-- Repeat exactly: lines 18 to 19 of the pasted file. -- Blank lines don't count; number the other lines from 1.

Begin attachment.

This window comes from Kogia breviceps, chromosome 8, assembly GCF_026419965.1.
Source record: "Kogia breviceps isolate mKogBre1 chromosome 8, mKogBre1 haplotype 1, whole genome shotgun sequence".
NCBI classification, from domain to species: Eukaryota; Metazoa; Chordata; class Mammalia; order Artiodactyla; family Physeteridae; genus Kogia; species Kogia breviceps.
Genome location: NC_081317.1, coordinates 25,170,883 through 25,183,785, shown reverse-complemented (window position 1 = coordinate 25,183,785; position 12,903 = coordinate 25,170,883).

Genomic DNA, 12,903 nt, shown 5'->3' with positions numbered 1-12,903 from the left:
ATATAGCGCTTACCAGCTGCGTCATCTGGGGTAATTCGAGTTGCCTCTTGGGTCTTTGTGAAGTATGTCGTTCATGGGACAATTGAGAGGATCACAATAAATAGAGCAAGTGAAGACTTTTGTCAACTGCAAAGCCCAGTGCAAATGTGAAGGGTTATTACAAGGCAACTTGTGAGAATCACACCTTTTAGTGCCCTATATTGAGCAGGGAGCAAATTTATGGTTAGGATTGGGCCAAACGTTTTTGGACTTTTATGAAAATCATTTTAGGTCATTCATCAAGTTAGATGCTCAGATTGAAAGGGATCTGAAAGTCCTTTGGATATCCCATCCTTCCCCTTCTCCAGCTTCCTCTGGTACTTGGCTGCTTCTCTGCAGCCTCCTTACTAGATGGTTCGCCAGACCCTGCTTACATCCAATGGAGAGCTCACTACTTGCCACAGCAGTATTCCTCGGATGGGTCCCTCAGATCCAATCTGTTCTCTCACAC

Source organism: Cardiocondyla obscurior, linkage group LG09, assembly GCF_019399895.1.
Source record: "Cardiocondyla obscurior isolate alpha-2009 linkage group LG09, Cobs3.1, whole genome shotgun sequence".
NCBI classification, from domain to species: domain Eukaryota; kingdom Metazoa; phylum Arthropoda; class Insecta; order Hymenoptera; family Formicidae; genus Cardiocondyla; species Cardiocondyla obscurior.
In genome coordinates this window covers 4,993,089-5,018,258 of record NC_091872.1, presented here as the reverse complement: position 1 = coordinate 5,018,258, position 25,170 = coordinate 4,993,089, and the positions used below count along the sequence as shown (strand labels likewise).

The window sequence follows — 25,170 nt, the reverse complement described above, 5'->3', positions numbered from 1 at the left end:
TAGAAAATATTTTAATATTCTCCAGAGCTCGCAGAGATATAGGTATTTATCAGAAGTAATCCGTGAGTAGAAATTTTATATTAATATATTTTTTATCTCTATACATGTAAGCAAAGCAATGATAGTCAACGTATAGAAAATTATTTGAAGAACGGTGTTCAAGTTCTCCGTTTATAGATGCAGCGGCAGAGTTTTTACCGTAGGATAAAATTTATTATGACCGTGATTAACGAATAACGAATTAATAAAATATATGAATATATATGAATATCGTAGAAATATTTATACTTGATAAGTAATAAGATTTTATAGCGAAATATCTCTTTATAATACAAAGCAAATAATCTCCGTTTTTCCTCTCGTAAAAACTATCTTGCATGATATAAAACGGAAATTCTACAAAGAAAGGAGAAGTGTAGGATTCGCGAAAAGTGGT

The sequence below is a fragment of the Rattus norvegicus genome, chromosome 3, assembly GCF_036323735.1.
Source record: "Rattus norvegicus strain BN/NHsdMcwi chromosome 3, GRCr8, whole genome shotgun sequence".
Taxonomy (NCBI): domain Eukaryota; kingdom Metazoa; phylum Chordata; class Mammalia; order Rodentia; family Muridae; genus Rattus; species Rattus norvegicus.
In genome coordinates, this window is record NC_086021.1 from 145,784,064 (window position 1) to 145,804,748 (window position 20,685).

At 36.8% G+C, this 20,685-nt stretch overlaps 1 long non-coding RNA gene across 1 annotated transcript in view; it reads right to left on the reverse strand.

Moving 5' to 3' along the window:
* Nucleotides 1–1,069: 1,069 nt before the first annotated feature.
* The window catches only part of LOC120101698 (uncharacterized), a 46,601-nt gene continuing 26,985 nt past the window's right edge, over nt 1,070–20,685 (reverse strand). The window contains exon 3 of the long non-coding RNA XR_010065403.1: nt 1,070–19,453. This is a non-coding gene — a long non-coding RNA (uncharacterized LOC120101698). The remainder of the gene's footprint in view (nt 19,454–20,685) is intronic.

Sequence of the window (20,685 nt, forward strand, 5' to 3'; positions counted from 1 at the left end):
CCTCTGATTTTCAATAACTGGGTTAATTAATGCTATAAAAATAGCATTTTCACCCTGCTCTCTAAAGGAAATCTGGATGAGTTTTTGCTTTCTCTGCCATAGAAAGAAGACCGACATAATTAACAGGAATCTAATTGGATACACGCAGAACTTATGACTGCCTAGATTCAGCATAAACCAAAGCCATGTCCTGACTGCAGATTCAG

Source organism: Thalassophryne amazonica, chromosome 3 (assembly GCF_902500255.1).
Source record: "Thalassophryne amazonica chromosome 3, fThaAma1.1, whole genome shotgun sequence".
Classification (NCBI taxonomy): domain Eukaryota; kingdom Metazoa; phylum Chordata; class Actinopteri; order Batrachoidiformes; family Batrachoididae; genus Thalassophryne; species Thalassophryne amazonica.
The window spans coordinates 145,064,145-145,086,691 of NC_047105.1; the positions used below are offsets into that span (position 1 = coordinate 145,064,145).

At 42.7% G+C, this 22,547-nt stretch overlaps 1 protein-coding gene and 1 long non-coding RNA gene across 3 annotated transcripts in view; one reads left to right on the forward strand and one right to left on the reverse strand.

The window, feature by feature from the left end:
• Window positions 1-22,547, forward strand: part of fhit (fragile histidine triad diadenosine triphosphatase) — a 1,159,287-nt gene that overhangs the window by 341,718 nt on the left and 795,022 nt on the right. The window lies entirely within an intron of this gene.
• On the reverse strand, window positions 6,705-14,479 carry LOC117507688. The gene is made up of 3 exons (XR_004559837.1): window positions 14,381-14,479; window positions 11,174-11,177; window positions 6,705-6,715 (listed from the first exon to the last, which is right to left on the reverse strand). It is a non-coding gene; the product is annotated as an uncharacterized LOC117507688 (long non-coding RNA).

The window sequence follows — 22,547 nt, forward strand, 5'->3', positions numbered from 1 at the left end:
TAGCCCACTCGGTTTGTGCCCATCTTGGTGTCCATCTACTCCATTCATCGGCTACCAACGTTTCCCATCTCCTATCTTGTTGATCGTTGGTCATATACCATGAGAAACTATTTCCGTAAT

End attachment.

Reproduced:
Moving 5' to 3' along the window:
* Nucleotides 1–1,069: 1,069 nt before the first annotated feature.